Pre-K starts kids on the right path
In response to “Advocates concerned that money for child-care subsidies is inadequate” (June 5):
I hope and pray the Mecklenburg County Board of Commissioners will approve funding to expand pre-K. For my son, Haiden, pre-K has been a light bulb, helping him discover the joy of learning. Pre-K has given him the skills and nurturing to flourish in kindergarten – a key to flourishing throughout school and life.
My grandmother cared for Haiden so I could finish school. When she passed away, I was able to enroll him in pre-K. This fall, I’ll graduate from Johnson C. Smith University.
I’m proud that Haiden is on the path to academic success. One of the pre-K goals is to read at least 200 books in a year. Together, he and I read more than 2,000. Support expanded pre-K so that the light bulb shines for all.
Disappointed in N.C. Republicans
The North Carolina Republican legislators’ budget has given us no vision for a stronger, safer, more vibrant government. Republican lawmakers have opened the door for more resegregation of schools and the creation of a larger gap between rich and poor school systems. It appears Republican lawmakers have an unwavering allegiance to hijack the economy and deny North Carolinians a level of good governance that enhances and supports its citizens.
These lawmakers will continue to promote their wrongheaded, misguided polices. How unfortunate that we, the citizens of North Carolina, have to beg the Republican Party for the crumbs off our own table.
Shirley Kniffley, Charlotte
Where’s the logic in traffic debt?
In response to “What’s the traffic debt alternative?” (June 5 Forum):
Let me see if I can understand the rationale of recent writers: Man works job, needs car to get to work. Man gets speeding ticket. Man’s pay barely meets living expenses, so man can either pay his fine, or pay for rent and food for his family. Man doesn’t pay fine. Man loses driver’s license. Man loses job. Family goes on welfare.
Yep, that sounds about right.
Mark Selleck, Waxhaw
Veterans defend the whole Constitution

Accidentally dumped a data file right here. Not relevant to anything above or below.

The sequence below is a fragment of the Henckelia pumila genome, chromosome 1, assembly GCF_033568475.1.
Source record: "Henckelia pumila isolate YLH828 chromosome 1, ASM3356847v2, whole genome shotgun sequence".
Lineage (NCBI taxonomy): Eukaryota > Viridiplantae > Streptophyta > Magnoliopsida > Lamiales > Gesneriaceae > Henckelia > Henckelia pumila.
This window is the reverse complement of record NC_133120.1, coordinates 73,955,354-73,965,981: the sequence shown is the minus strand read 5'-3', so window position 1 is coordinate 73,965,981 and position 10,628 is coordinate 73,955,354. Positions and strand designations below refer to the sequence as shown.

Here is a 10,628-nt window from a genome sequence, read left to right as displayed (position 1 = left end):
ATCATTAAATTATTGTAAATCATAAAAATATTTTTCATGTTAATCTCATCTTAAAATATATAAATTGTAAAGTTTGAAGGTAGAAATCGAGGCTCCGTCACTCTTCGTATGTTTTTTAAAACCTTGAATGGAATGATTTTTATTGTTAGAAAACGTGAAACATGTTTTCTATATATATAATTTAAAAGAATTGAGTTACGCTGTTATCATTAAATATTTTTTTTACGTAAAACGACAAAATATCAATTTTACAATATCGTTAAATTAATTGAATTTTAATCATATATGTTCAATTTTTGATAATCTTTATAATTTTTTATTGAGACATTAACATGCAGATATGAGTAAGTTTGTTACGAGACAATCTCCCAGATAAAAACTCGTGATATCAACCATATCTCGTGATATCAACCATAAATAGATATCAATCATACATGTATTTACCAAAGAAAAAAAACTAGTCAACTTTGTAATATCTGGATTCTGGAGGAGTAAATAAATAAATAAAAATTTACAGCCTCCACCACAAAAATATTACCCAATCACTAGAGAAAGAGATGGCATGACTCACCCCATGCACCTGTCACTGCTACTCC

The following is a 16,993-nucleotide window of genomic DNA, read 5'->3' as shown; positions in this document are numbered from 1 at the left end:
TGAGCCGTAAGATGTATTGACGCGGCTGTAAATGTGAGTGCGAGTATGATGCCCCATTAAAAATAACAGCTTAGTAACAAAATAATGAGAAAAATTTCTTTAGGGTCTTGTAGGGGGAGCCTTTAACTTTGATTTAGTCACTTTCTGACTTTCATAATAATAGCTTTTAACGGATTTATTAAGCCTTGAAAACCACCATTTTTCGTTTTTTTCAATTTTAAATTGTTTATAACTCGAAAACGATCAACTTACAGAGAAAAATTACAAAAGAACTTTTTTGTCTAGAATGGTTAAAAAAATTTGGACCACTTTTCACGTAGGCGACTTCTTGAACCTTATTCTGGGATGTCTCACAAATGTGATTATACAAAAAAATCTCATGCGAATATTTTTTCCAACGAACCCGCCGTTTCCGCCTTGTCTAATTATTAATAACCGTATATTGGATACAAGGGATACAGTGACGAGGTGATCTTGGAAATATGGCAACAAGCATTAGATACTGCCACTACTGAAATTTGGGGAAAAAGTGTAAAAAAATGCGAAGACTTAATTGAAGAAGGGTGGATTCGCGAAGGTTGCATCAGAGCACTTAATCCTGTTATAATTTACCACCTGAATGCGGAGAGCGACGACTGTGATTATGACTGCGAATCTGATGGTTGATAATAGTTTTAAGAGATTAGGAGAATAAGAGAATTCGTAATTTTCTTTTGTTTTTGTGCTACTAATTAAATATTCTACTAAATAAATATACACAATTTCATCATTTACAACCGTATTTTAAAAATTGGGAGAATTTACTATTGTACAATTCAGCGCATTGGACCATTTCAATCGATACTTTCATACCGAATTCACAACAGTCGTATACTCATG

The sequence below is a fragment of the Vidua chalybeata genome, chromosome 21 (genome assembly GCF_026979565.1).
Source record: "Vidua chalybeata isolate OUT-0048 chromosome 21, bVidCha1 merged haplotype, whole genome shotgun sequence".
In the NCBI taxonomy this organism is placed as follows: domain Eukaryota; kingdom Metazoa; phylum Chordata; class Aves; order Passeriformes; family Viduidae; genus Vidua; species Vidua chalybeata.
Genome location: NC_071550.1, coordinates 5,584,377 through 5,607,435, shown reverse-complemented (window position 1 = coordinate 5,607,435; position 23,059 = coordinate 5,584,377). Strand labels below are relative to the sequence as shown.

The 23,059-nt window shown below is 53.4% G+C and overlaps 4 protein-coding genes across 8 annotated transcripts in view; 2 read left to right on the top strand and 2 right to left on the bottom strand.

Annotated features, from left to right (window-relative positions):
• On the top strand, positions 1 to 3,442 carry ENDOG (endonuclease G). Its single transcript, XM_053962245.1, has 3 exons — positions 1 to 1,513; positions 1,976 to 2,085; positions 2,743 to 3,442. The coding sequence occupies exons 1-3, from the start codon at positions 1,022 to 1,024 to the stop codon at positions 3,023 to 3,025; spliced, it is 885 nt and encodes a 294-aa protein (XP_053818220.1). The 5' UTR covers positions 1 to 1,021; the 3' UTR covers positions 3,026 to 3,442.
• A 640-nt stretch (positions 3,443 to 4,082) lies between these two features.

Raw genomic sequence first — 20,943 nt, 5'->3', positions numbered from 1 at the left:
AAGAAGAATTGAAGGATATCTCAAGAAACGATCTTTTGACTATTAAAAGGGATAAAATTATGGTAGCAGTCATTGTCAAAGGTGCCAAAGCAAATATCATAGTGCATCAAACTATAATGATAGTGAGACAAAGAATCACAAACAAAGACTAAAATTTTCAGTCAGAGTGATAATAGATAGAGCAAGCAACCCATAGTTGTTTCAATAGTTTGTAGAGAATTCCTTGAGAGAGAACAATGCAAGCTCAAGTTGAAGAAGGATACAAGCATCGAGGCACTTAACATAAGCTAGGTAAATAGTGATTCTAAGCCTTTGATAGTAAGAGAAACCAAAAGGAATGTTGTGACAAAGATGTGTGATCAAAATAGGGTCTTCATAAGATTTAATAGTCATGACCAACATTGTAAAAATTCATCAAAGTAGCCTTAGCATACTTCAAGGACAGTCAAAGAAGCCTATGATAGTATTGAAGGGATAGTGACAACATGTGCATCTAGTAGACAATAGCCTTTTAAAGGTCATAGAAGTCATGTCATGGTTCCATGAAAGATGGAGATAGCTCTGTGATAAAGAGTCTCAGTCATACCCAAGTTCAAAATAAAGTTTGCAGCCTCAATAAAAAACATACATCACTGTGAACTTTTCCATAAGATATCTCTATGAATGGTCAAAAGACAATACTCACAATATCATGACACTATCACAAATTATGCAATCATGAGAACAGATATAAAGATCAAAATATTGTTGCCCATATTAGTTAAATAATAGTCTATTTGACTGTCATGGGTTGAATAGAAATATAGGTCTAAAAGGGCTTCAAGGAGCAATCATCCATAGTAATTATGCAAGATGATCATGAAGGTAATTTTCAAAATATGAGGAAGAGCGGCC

In response to “Would you call me an unpatriotic veteran?” (June 6 Forum):
Forum writer Brian Rhoads, you definitely are a patriotic American and veteran!
Thank you for your service. Thank you for defending the Constitution and the First Amendment rights of all of us, including peaceful protesters and kneeling football players. If people don’t understand what you and your service stand for, they are less, not you!
For NFL teams, image matters
Forum writer Brian Rhoads indicated he is a veteran who supports sports figures protesting publicly at games. He asked if readers consider him an unpatriotic veteran.
As a retired career military veteran, I don’t believe he is necessarily unpatriotic, but he should have learned that when one is part of an American institution, image is paramount. Players make an unbelievable amount of money for playing sports, nothing else. The audience overwhelmingly loves patriotic events, and expects respect for our flag, especially at an event that is so American.
Players that defy the team’s image equates to a military member refusing to march at a military parade because of political beliefs. It’s a slam to the team and country. Thank America for your fortune.
Larry A. Singer, Cornelius
Politics shouldn’t harm Panthers team
In response to “Smith: Trump’s decision ‘cowardly’” (June 6):
When the Panthers acquired Torrey Smith I thought they were getting a talented and experienced wide receiver. Actually what they got was the political face of this football team.
I agree with almost nothing he says politically, but that’s OK because everyone is entitled to an opinion. However, as a PSL owner I do care about how well the Panthers do each year.
But since Smith puts his politics in my face almost daily in the “sports” section, I am unable to distinguish between the football player and the political activist.
Hopefully, my ill will won’t spill over to the Panthers team as a whole, but I hope Smith doesn’t catch a pass all season. I hope the Panthers shut down this divisive element quickly.
Richard Martin, Charlotte